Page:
A brief history of the Focolare Movement in Great Britain
The first Focolare was opened in Liverpool in 1963. The Movement developed steadily, and by the late 70s there were Focolare houses in London, Liverpool, Leeds and Glasgow. As well as local meetings and activities, the annual Mariapolis gatherings helped people of all ages and backgrounds to keep in contact.
A magazine and publishing house, New City, was also established.
The ecumenism of the Focolare Movement was fostered by regular journeys to Rome, and to Loppiano, the Focolare’s ‘little town’ near Florence. It has been described as an ‘ecumenism of life’ complemented by the study of joint statements (like those of ARCIC) agreed by theologians of the different churches. The Movement works for the various Ecumenical initiatives of the Churches, and bodies like CTS in England, CYTUN in Wales, and ACTS in Scotland.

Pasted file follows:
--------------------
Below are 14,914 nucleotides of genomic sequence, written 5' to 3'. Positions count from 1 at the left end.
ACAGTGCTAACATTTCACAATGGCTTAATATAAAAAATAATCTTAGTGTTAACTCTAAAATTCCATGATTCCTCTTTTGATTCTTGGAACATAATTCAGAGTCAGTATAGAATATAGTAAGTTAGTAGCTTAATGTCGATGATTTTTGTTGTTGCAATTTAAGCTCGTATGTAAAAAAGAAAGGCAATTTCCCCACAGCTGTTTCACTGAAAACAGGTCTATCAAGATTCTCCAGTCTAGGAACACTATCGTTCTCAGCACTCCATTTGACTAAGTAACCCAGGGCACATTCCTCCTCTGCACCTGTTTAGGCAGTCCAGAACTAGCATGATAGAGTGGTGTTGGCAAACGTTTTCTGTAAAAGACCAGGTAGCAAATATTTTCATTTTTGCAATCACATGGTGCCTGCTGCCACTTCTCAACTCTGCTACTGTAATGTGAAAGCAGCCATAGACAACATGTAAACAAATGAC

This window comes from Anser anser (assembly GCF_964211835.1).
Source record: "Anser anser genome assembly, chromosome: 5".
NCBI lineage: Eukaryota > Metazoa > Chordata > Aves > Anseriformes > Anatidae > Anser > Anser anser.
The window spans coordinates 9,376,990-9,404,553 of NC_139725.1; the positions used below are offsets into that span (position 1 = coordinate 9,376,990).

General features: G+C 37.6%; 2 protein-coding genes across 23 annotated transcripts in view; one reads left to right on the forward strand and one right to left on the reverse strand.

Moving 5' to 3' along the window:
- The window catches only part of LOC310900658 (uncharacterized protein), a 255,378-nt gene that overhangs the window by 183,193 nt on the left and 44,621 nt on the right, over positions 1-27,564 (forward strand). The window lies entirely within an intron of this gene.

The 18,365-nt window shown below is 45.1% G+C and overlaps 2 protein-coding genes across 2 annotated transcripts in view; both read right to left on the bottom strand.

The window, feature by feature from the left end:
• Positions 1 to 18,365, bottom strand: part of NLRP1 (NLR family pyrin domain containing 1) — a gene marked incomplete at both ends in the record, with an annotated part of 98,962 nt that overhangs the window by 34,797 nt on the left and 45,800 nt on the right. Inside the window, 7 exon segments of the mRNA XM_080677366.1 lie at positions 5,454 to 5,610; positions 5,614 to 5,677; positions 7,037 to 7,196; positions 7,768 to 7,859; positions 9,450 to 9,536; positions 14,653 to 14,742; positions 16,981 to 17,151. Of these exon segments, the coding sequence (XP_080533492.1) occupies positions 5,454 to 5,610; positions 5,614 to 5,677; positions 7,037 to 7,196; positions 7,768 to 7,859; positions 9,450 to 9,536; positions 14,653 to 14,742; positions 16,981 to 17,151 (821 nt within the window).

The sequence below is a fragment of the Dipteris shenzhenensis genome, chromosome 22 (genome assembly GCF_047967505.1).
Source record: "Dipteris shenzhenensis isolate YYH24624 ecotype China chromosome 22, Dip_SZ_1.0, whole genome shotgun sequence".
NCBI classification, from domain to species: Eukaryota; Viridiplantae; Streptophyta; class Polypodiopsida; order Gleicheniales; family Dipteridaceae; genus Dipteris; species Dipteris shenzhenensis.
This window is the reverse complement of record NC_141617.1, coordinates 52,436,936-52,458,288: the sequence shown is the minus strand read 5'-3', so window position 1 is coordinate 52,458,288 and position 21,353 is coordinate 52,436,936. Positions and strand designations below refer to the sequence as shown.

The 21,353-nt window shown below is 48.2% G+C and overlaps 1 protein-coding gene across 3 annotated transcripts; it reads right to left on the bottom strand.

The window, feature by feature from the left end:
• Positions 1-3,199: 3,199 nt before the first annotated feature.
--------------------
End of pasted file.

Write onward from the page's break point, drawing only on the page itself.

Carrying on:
A remarkable year for the movement was 1977, when Chiara Lubich came to London to receive the Templeton Prize for Progress in Religion. There were 700 people in the Guildhall, and the vision of so many people united in some way through a common Father inspired Chiara to say of London,”They say that this is the most cynical city in the world, yet it could become its most spiritual.”
In 1986 many Christian leaders, leaders of other faith communities, and civic dignitaries were present at the opening of the Centre for Unity at Welwyn Garden City. The Centre became a focus for the movement’s activities in Britain. Just like the ‘little towns’ in Loppiano, Switzerland, and Rome, the embryonic permanent Mariapolis of which the Centre is a part, is integrated within the local community. It runs schools of formation and has a particular vocation to foster ecumenical and interfaith dialogue. It is named after Canon Bernard Pawley, a key figure in the Focolare’s work for unity.
In 2004, Chiara brought a positive message to a 2,000 strong gathering in London on the theme of a multi-ethnic, multi-faith society enriched by diversity.
The Focolare has now spread across the UK and includes people of various Christian denominations, different faiths and people with no religious affiliation.
Local Focolare groups meet regularly in different parts of Britain. People also stay in touch through the monthly New City magazine and the Word of Life either as a leaflet or downloaded as an audio file from the website.
|From the archives – Photos of Chiara Lubich in Great Britain|